Trey Stokes

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Trey Stokes
Born 1960 (age 53–54)
Nashville, Tennessee, United States
Occupation Filmmaker

Trey Stokes (born 1960 in Nashville, Tennessee) is an American filmmaker and puppeteer, best known for his Star Wars parody series Pink Five, and his puppeteering work on various movie, TV, and motion-ride projects.

Early career[edit]

Stokes majored in Cinema Production at the University of Southern California. After working as a puppeteer for several years, he was hired as the head puppeteer on the 1988 remake of The Blob. This led to many other film puppeteering jobs, including Species, RoboCop 2, and eventually head puppeteer on The Abyss.[1]

In 1990, he designed the motion simulation and supervised the ride film for The Funtastic World of Hanna-Barbera at Universal Studios Florida.

In 1995, Stokes was hired as the animation department supervisor for Tippett Studio, and worked on the films Starship Troopers and My Favorite Martian.

Stokes gained some notoriety for helping debunk Fox Network's Alien Autopsy: Fact or Fiction? as a hoax with his article "How to Build an Alien". Stokes published the opinions of 15 of his movie industry colleagues about the claimed alien autopsy footage, and all 15 felt the film was a fake. Many, according to Stokes, found the footage so laughable that they couldn't believe that anyone in the business would take it seriously enough to even do a survey about it.[2]

Star Wars fan films[edit]

After meeting and teaming up with actress Amy Earhart in 2000 for the now-defunct Aliendog web series, Stokes began directing short films of his own, often in 48-hour film competitions. His 48-hour films, all featuring Earhart, include The Untitled Russian Film, Land of Many Uses, Fish Guys, and Double Shot.

One of the many shorts Stokes and Earhart collaborated on was a 2002 Star Wars spoof entitled Pink Five. Originally intended as a bluescreen test project, the film became an internet hit beyond their expectations.[3] The film was featured on CNN, and became one of the most popular downloads on Ifilm and TheForce.net. In 2003, Pink Five moved to AtomFilms as part of The Official Star Wars Fan Film Awards, where the film was picked by George Lucas as the grand prize winner of that year's competition.[4] As part of the prize, Stokes travelled to Skywalker Ranch, where the film was remixed at Skywalker Sound.

Recent work[edit]

In 2003, Stokes programmed the motion simulators for Jimmy Neutron's Nicktoon Blast! at Universal Studios Orlando, and also served as an animation supervisor for the film that accompanied the ride. Later that year, Stokes directed Hooves of Destiny for the National Film Challenge, and the film won three awards, and was named one of the competition's ten best films of 2003.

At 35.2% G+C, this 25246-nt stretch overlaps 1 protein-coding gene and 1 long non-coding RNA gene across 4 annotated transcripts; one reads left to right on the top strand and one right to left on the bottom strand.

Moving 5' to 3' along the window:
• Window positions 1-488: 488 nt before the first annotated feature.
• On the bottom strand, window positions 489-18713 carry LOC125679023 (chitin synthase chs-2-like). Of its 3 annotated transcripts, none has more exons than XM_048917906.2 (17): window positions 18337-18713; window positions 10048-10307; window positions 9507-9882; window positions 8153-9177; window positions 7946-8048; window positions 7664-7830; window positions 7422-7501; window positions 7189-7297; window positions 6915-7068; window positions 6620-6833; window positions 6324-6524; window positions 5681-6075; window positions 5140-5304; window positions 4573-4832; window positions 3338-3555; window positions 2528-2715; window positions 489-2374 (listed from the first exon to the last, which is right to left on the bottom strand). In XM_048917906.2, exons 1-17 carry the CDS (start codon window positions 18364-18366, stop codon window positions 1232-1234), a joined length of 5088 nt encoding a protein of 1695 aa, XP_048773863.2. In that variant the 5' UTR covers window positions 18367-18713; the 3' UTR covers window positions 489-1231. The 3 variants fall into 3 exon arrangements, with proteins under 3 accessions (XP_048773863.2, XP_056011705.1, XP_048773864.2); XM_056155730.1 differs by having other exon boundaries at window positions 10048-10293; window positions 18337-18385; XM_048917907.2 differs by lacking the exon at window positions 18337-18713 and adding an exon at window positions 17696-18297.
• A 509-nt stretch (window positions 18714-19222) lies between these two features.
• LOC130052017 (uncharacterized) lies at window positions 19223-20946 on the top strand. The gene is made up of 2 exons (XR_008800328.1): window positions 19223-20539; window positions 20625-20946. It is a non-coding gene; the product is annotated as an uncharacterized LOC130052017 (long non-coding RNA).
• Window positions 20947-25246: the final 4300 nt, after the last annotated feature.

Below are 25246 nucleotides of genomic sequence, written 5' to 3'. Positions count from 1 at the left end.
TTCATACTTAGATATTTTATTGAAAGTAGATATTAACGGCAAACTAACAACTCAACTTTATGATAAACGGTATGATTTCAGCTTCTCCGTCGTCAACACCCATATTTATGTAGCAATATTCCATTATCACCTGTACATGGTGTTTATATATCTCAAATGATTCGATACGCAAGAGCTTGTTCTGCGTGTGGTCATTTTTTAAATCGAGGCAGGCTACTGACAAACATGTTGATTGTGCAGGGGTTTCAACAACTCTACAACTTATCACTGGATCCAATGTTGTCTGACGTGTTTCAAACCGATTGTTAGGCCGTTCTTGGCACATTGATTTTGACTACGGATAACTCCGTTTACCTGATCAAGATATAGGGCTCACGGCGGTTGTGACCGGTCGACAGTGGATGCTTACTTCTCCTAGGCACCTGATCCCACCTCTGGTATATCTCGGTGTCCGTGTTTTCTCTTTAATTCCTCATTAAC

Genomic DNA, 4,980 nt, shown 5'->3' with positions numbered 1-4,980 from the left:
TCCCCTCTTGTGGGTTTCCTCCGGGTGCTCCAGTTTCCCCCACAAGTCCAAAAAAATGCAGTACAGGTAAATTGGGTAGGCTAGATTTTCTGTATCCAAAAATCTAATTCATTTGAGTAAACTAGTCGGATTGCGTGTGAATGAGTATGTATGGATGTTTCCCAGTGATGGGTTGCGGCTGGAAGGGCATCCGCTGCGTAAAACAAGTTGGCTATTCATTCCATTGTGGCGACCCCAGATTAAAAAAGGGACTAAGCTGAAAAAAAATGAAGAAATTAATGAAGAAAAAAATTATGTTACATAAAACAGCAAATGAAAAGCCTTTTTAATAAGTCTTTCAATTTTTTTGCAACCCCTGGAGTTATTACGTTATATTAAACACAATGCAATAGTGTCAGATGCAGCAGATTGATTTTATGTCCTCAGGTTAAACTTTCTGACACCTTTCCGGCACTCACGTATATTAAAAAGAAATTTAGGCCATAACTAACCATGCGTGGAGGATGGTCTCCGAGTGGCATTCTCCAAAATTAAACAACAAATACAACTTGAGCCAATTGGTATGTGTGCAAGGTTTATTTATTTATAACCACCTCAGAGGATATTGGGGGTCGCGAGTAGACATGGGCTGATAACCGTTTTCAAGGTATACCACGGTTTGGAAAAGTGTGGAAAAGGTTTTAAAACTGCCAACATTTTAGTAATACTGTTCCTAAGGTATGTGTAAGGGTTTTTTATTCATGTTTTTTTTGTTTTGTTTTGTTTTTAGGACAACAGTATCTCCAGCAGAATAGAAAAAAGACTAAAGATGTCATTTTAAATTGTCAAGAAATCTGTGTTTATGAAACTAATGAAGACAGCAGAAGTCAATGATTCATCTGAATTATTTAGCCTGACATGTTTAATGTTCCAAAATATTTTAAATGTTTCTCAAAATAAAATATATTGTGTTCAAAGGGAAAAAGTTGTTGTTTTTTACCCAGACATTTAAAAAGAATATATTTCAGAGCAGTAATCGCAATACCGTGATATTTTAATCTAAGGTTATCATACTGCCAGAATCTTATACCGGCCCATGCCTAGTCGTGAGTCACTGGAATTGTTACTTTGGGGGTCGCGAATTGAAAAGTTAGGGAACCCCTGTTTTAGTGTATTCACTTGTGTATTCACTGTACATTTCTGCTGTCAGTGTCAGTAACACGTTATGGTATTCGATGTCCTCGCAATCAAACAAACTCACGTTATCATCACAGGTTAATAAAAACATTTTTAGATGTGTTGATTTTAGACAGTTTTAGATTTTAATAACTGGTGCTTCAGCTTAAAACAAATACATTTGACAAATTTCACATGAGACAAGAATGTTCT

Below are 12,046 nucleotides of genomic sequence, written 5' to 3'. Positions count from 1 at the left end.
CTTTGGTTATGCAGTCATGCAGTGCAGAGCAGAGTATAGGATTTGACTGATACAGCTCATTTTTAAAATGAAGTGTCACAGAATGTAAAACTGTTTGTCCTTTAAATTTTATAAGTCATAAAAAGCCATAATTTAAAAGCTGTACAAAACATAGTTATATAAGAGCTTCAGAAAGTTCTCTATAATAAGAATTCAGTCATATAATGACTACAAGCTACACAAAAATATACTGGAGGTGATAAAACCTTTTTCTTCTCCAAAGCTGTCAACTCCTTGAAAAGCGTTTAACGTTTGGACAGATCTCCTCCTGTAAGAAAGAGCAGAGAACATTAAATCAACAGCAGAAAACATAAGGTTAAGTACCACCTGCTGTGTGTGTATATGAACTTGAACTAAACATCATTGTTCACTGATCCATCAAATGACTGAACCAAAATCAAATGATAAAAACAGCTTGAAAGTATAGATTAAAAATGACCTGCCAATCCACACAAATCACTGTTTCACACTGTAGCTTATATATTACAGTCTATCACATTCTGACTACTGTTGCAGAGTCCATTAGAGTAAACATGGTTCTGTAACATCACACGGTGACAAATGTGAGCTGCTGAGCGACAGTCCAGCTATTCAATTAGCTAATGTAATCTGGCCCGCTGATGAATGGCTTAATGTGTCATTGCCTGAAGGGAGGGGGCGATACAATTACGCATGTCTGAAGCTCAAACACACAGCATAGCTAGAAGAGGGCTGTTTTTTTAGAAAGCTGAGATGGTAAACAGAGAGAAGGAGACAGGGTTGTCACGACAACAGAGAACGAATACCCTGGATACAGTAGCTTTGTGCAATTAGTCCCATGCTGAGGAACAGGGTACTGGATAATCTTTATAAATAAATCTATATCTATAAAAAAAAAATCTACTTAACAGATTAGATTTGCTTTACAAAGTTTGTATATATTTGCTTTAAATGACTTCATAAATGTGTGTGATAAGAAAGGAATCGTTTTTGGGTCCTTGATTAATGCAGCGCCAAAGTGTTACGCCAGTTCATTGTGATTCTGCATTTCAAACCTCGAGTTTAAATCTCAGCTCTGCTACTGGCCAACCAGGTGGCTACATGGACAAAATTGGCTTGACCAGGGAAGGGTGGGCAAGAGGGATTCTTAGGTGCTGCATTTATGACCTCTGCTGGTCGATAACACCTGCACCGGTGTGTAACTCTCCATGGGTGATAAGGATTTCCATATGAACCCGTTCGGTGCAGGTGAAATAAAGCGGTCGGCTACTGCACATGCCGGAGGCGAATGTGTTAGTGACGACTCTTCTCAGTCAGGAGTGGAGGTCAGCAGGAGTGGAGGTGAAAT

In 2004, Stokes worked as a lead motion capture integrator for The Polar Express and also worked as a puppeteer on Team America: World Police. Also that year, his short film Woody Burns: A Life won the Grand Prize in the National Film Challenge, and the Pink Five sequel (Pink Five Strikes Back) was picked as the Audience Choice winner in that year's official Star Wars fan film contest.[5]

In 2005, Stokes worked with filmmaker John E. Hudgens on his films Sith Apprentice and American Scary. He also appeared as a Tellarite in two of the final episodes of Star Trek: Enterprise because members of the Trek production crew were fans of the Pink Five films, and invited Stokes and Earhart to appear on the show.[5]

Stokes reteamed with Earhart to complete the Pink Five saga with the eagerly awaited Return of Pink Five, which is now in post-production.[5]

Most recently, Stokes was a consultant on Universal Studios' The Simpsons Ride and directed the webseries Ark, and the feature film 2010: Moby Dick, both starring Renee O'Connor.[6]

Podcasting[edit]

Stokes is also a regular panelist on the podcast What Are You Doing, Movie? (formerly Down In Front), which produces alternative audio commentaries for films.

References[edit]

  1. ^ "Puppeteer Interviews". Retrieved January 27, 2010. 
  2. ^ Nickell, Joe (May 7, 2006). "The Story Behind the 'Alien Autopsy' Hoax". LiveScience.com. 
  3. ^ "Stoked -- Return of Pink Five". StarWars.com. April 25, 2006. Archived from the original on April 30, 2006. 
  4. ^ Silverman, Jason (July 6, 2004). "A Wretched Hive of Fan Films". Wired.com. 
  5. ^ a b c Rowe, Peter (July 7, 2008). "'Pink Five' alert". San Diego Union-Tribune. 
  6. ^ Miller, Pat (February 12, 2009). "60Frames Shopping Sci-Fi ‘Ark: The Series’". TubeFilter News. 

External links[edit]